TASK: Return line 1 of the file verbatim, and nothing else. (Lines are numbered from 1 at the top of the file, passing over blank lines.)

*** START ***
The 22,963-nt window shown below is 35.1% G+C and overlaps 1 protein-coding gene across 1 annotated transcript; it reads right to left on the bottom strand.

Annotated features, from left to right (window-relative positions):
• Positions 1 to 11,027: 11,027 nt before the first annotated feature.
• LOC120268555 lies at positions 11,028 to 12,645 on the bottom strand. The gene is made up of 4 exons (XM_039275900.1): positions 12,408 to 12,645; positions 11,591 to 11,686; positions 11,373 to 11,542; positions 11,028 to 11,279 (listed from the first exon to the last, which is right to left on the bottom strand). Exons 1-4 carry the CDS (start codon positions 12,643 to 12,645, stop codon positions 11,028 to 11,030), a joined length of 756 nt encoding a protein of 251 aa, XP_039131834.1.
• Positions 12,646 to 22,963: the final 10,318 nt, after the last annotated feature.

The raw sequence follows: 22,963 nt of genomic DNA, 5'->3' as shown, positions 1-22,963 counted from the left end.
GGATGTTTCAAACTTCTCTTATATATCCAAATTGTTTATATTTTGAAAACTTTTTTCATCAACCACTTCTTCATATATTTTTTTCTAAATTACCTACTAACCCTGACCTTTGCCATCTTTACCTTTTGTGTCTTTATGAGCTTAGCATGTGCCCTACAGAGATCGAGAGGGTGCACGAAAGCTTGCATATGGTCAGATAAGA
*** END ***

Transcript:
The 22,963-nt window shown below is 35.1% G+C and overlaps 1 protein-coding gene across 1 annotated transcript; it reads right to left on the bottom strand.